Looking For Red, White and Blue Between Bach, Beethoven And Brahms: Can American Music Be Found at American Music Festivals?

Looking For Red, White and Blue Between Bach, Beethoven And Brahms: Can American Music Be Found at American Music Festivals?

Down in Charleston, South Carolina, the blooming of magnolias and azaleas is followed by the opening of the Spoleto Festival USA. Held in early summer, this 23-year-old festival holds plenty for those who want more than the three Bs.

Charleston, South Carolina
May 28–June 13, 1999

Contemporary American and international music is laced throughout Spoleto’s 130-performance 17-day festival, which encompasses all arts. Theater directed by David Mamet and Ping Chong, the Miami City Ballet dancing Balanchine set to Gershwin, a new Laurie Anderson multimedia work, a Kurt Weill opera never performed in America -— festivalgoers can choose which flavor of premiere they’d like to taste.

“The festival has always been committed to contemporary artists who are doing interesting work,” says Spoleto General Manager Nigel Redden, “an enormous amount of which turns out to be American.”

A keystone to this philosophy is Spoleto’s “Music in Time” series (which used to be called “20th Century Perspectives,” but has been upgraded with the imminent arrival of the 21st century). Directed by Essential Music co-founder and percussionist John Kennedy, “Music in Time” is a series of almost exclusively contemporary American works. This year’s four concerts featured John Luther Adams’s new work for chamber orchestra Clouds of Forgetting, Clouds of Unknowing, a premiere of Kennedy’s, and “Music at the Edge,” a program of works written at the beginning and the end of this century.

A highlight of this year’s Festival was the world premiere of performance artist Laurie Anderson’s Songs and Stories from Moby Dick, a Spoleto-commissioned multimedia work based on Herman Melville’s whale of a tome. Despite suggestions from local Charleston critics that perhaps the electronic doyen was in over her head, Anderson and Spoleto get points for bravely wrangling big game productions. (Spoleto specializes in behemoth-themed mixed-media stagings: last year was Steve Reich and Beryl Korot’s Hindenburg.)

A second highlight was the American stage premiere (better late than never) of Kurt Weill’s 1932 opera Die Bürgschaft. Thematic connections to Weill’s opera were built to other departments of Spoleto, with a cabaret evening of songs by Weill, Hanns Eisler and pre-tone-row Arnold Schoenberg in a program entitled “1930s Berlin,” and concerts of chamber orchestra works by the three.

“One of the things we’ve tried to do is to integrate contemporary with some of the more traditional aspects of our program,” says Redden of Spoleto’s daily chamber music concerts. “Of three pieces on each program, one has a good chance of being a contemporary American piece.”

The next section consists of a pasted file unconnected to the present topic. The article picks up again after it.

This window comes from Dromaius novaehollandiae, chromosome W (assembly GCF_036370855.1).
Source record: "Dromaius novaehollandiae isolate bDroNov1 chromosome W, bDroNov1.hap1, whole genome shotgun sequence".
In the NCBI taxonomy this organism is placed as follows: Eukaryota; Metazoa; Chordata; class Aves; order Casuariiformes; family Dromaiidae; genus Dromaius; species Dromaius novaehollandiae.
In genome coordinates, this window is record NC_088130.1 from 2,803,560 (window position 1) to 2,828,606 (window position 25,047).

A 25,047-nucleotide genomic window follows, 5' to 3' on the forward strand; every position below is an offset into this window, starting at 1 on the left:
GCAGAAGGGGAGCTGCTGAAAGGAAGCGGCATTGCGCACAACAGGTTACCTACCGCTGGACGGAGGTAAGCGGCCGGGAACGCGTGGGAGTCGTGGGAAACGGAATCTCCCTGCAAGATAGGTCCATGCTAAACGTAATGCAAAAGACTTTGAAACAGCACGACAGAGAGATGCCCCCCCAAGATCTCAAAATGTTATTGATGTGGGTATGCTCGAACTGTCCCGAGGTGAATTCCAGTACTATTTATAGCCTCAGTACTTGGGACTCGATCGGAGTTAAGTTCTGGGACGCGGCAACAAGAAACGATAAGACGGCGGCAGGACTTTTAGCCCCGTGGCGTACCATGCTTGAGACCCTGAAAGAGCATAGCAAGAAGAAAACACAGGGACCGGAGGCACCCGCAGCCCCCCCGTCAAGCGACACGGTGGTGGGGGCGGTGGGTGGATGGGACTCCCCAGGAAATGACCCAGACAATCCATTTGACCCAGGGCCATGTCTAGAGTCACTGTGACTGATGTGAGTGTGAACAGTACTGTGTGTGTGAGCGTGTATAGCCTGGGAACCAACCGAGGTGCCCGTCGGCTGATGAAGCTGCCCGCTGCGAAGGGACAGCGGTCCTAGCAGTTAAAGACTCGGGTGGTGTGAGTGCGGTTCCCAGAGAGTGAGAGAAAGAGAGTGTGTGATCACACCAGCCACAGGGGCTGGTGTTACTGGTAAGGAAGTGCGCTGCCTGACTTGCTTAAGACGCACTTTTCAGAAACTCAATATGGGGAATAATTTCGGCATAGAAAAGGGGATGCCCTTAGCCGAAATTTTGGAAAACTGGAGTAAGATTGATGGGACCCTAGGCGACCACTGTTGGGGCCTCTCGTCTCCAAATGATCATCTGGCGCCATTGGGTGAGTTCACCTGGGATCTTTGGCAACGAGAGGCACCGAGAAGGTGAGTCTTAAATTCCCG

Chance did not favor contemporary American or any contemporary composers this season, though, with programs of Debussy, Brahms and Haydn landing squarely in the wholesale traditional bin. But the Spoleto Festival Orchestra’s concert loaded the I Ching with Stravinsky’s The Firebird, Ives’s The Unanswered Question and Witold Lutoslawski’s Concerto for Orchestra, as did a Westminster Choir concert with works by Poulenc, Vaughan Williams and Barber.

And, the Festival finale concert was a fireworks-included tribute to American composers, with performances of Copland’s Lincoln Portrait and Fanfare for the Common Man, Joan Tower’s Fanfare for the Uncommon Woman (you go, girl), and Ives’s Decoration Day, Gershwin’s Catfish Row suite from Porgy and Bess, which after all is based on an actual street in Charleston.

In addition, Spoleto’s jazz series featured legendary Harlem composer/saxophonist Sonny Rollins and the yes,-they’re–still-around-world-music band Oregon.

“The theory behind the festival,” says Redden, “is that we encourage people to hear and see a great variety of things so that they find some of it challenging, some of it entertaining, some of it provocative, some of it sublime.”

From Looking For Red, White and Blue Between Bach, Beethoven And Brahms
by Mic Holwin
© 1999 NewMusicBox

NewMusicBox provides a space for those engaged with new music to communicate their experiences and ideas in their own words. Articles and commentary posted here reflect the viewpoints of their individual authors; their appearance on NewMusicBox does not imply endorsement by New Music USA.